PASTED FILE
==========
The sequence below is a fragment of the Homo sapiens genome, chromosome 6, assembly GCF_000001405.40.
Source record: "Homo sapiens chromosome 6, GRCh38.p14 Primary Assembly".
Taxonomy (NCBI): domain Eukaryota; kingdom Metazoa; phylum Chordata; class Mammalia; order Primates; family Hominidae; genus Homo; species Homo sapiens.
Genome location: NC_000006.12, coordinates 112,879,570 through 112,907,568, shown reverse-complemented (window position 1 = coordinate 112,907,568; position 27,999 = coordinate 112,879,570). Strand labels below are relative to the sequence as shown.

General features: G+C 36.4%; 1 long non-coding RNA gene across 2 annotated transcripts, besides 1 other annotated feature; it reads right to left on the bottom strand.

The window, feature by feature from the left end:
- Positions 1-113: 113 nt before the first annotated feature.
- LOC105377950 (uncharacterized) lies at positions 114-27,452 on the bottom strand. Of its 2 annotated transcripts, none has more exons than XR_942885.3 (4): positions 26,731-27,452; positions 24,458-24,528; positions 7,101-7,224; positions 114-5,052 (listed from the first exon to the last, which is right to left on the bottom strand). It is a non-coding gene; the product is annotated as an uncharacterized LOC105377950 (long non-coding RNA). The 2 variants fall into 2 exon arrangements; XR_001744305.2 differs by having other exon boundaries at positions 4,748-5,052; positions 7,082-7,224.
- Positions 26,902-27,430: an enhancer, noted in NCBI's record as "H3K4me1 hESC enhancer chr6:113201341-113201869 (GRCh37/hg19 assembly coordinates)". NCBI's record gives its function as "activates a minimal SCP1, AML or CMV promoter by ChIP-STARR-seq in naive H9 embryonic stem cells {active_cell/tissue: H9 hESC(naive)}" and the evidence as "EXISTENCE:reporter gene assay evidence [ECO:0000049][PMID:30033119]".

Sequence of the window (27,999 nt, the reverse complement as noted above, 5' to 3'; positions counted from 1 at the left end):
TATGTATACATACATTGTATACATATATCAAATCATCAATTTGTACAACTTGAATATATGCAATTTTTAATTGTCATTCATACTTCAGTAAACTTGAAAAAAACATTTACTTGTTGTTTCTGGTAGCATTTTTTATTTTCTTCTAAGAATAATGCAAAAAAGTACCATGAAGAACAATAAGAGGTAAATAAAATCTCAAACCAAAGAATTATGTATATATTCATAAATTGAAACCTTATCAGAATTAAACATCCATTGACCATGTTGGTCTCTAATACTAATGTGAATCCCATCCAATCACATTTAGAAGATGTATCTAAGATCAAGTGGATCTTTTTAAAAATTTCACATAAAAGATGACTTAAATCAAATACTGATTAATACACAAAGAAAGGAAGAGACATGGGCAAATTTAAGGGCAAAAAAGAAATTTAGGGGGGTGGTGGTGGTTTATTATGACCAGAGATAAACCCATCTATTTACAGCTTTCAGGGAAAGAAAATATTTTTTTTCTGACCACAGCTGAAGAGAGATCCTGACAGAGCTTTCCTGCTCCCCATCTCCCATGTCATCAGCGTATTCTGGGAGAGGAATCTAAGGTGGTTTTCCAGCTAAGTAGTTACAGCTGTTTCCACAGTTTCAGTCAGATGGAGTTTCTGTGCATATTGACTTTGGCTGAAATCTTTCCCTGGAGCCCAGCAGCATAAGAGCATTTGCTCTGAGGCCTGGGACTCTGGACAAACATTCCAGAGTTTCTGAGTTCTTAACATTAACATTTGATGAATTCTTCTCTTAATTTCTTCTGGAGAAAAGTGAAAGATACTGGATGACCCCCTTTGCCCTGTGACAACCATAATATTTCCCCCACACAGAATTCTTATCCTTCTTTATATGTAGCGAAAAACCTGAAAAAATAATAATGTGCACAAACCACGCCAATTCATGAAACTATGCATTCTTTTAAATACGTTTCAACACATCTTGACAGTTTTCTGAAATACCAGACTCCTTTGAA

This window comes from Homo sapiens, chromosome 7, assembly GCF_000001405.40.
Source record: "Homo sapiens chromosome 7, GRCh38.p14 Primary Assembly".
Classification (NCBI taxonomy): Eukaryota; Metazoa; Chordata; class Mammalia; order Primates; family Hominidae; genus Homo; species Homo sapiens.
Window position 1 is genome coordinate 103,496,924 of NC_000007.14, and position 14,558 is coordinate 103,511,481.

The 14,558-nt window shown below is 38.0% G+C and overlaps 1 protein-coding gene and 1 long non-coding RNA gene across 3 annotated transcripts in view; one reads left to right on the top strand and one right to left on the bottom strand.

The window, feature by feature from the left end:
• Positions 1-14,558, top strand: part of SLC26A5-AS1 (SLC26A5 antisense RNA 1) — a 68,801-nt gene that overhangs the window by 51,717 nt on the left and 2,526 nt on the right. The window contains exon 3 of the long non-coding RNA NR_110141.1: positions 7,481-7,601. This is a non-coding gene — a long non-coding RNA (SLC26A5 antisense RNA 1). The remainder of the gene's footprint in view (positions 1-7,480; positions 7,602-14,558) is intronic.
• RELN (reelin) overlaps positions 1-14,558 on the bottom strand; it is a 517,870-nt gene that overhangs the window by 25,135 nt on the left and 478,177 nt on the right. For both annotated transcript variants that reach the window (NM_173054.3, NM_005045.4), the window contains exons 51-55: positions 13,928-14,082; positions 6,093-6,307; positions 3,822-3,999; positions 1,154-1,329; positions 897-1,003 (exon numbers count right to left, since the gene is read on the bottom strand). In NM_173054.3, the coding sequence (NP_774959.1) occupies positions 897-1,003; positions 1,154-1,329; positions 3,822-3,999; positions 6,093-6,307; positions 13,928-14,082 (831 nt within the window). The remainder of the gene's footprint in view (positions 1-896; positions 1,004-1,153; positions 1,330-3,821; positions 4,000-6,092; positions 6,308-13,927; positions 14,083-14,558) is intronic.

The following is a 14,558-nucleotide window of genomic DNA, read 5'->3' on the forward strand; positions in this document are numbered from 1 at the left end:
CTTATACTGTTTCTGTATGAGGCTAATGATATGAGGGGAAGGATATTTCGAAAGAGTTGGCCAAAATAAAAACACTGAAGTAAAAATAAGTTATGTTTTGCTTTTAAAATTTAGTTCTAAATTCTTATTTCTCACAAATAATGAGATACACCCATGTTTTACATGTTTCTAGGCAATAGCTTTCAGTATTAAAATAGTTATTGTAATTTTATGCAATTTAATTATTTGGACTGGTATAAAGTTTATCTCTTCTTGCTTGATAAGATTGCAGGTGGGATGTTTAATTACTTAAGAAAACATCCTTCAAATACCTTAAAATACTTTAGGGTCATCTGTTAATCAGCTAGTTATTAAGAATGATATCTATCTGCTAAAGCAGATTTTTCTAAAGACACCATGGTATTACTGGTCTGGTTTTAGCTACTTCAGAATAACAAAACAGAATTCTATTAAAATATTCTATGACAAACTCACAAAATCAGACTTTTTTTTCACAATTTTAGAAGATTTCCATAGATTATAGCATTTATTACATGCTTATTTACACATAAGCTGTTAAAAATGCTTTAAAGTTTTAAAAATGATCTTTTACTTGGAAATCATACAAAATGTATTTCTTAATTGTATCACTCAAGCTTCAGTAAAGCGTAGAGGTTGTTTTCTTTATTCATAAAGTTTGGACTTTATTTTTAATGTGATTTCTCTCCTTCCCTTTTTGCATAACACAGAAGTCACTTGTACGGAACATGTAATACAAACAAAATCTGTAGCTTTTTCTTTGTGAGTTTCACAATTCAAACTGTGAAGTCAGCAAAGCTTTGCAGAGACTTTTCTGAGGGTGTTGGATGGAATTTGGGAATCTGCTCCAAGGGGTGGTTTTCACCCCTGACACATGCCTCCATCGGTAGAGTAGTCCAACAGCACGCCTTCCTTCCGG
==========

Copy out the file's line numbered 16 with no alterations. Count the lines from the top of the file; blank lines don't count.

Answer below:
The 14,558-nt window shown below is 38.0% G+C and overlaps 1 protein-coding gene and 1 long non-coding RNA gene across 3 annotated transcripts in view; one reads left to right on the top strand and one right to left on the bottom strand.